November 17th 1558

miniature knitting
© F H Powell 2015

On this day 450 years ago Queen Elizabeth I of England and Ireland acceded to the English throne. She was born on 7th September 1533 and died 24th March 1603. The daughter of Henry VIII, she was the last of the Tudor lineage that had begun in 1485, this period being known as the Tudor Dynasty. Elizabeth was born to Henry and his second wife Anne Boleyn (who was executed when Elizabeth was three years old and as a result Elizabeth was stripped of her title of Princess and declared illegitimate). After her fathers death her brother Edward VI acceded to the throne and after him Elizabeth’s sister Mary. On Mary’s death Elizabeth became Queen.

One of Elizabeth’s first actions was to support the restoration of the Protestant faith after her sister, Mary, had supported Catholicism. During her reign the country prospered and trade flourished, this was referred to as the ‘Golden Age’. William Shakespeare became eminent with his plays and Francis Drake led seafaring exploits including defeating the Spanish Armada. It was also the time that ladies in waiting to Queen Elizabeth took up knitting for pleasure. Prior to this knitting had been a mans trade that was regulated by law. Tradition has it that the defeat of the Spanish Armada and their subsequent attempt to flee around the coast of Scotland brought Spanish styled knitting to Scotland from those ships that floundered and put ashore. These designs are seen in Fair Isle and Shetland designs to mention but two.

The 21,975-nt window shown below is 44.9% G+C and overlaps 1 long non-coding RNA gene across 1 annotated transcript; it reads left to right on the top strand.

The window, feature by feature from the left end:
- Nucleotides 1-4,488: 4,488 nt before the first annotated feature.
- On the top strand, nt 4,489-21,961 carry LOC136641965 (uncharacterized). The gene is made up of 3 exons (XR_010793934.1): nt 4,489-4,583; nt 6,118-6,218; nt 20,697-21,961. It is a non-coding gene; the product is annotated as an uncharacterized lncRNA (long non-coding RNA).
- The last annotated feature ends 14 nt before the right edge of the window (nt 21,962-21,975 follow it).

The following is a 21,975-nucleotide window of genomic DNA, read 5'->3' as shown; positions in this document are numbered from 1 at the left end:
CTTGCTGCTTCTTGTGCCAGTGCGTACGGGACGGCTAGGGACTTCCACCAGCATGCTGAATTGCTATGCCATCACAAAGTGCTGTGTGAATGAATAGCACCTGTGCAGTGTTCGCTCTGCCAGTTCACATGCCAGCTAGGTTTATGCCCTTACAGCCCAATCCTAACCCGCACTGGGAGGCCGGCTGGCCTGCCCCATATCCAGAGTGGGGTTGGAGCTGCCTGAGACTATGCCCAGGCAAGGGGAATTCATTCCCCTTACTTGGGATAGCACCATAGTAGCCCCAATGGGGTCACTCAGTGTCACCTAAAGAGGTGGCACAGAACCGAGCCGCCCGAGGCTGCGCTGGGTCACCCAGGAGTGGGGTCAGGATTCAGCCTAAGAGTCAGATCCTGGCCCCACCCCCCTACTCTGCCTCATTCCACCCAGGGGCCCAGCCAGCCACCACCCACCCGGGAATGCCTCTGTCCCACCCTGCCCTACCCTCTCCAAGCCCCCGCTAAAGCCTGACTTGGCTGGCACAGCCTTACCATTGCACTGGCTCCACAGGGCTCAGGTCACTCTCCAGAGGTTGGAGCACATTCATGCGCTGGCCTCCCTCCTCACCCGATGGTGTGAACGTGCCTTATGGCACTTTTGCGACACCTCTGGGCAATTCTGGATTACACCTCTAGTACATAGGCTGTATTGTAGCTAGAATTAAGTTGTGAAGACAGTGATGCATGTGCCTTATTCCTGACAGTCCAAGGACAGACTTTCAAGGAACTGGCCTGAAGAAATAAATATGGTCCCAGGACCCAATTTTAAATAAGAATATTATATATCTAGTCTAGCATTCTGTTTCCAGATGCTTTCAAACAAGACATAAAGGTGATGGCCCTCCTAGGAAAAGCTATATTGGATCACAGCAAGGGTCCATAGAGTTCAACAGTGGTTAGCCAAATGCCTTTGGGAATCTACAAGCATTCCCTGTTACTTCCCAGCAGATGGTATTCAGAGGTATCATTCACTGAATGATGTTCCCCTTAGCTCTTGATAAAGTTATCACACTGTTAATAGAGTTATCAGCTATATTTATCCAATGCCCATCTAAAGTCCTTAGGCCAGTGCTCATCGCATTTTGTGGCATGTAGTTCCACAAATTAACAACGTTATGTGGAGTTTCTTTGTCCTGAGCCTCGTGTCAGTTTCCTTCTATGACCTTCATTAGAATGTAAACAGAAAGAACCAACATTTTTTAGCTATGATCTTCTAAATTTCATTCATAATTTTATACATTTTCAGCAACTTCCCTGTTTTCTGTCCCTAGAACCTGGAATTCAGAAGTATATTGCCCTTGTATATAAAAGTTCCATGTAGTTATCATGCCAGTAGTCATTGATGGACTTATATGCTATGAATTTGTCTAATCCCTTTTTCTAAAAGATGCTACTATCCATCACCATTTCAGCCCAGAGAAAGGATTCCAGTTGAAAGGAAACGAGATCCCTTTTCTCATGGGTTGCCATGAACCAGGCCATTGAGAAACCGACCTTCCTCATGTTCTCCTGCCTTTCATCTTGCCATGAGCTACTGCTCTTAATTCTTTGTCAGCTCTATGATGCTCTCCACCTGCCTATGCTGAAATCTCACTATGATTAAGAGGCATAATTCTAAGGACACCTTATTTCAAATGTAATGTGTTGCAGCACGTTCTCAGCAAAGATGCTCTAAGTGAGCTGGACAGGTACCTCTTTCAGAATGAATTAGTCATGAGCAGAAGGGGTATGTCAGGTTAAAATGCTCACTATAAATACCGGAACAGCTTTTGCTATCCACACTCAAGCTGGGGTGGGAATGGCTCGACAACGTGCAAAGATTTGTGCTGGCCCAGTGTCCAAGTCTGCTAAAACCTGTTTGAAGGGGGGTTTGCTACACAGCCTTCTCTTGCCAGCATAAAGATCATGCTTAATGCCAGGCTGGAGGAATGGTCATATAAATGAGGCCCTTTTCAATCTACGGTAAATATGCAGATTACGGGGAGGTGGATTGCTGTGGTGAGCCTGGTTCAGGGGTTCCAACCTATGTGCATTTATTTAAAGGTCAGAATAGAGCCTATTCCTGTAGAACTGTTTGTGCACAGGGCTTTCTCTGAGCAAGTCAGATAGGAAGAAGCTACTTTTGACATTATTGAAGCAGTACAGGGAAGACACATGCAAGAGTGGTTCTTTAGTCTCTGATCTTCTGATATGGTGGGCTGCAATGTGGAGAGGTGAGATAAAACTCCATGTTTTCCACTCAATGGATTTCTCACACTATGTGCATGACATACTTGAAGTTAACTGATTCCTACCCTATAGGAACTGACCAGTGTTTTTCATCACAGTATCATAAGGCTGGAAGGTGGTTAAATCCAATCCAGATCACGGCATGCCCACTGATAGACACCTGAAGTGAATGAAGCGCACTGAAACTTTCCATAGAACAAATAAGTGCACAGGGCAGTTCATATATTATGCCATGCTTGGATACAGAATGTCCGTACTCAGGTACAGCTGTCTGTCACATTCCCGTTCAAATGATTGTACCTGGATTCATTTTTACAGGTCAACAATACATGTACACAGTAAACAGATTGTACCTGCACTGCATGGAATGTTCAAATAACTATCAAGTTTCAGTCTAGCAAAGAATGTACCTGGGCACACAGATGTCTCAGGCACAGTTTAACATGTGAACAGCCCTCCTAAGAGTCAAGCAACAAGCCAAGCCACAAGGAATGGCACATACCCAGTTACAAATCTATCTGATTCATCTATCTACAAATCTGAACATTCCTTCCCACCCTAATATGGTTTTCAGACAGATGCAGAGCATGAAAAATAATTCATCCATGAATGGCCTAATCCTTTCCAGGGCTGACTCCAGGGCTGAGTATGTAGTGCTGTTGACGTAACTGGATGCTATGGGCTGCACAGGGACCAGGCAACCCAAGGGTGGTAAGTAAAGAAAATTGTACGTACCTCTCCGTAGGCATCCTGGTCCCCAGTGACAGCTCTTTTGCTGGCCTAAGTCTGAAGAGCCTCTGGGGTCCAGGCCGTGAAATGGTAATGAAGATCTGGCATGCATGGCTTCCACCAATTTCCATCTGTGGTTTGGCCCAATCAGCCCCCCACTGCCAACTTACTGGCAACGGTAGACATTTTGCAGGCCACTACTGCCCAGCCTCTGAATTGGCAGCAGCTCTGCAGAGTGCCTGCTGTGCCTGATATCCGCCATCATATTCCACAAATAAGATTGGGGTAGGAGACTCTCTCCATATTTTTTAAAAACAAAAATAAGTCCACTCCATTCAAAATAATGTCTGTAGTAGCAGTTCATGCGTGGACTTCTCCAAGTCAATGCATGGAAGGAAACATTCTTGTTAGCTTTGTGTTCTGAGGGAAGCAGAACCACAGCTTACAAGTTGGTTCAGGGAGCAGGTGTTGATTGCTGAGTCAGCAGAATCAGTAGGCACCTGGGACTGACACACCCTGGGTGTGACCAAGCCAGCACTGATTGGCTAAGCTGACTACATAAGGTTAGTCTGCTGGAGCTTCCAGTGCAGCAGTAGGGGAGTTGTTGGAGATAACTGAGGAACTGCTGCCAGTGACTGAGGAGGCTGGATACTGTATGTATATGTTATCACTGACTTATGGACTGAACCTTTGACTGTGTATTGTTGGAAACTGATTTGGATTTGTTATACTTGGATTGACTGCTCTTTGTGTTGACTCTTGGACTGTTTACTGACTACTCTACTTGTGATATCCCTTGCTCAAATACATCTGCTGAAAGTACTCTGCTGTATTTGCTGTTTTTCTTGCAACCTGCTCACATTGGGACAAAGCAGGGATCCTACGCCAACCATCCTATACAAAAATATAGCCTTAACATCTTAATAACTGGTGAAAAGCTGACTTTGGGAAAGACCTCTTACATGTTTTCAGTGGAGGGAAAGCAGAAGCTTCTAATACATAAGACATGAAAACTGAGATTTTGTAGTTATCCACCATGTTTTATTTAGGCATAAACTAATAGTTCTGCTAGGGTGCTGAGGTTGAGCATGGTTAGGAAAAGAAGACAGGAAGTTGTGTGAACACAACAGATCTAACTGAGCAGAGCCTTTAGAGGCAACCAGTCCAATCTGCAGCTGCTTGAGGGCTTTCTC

However, Elizabeth’s reign was not without its challenges. Elizabeth feared a French invasion via Scotland with a sympathetic Mary Queen of Scots on the throne of Scotland. Mary was heir to the English throne too and Elizabeth imprisoned Mary for nineteen years rather than risk a challenge to her crown. Supporters of Mary devised many plots to overthrow Elizabeth, so that eventually in 1587 Mary was beheaded.

By 1602 Elizabeth had become depressed and her great public speaking of earlier years had stopped. Her popularity waned and on her death a year later there was some relief that she had gone.

Why not depict Elizabeth’s Golden Age in your dolls house with some Tudor furniture available in kit form in 1:12th and 1:24th scale. Or if you feel adventurous why not knit a 1/12th scale man’s Tudor cap or stockings from our knitting pattern FP 120.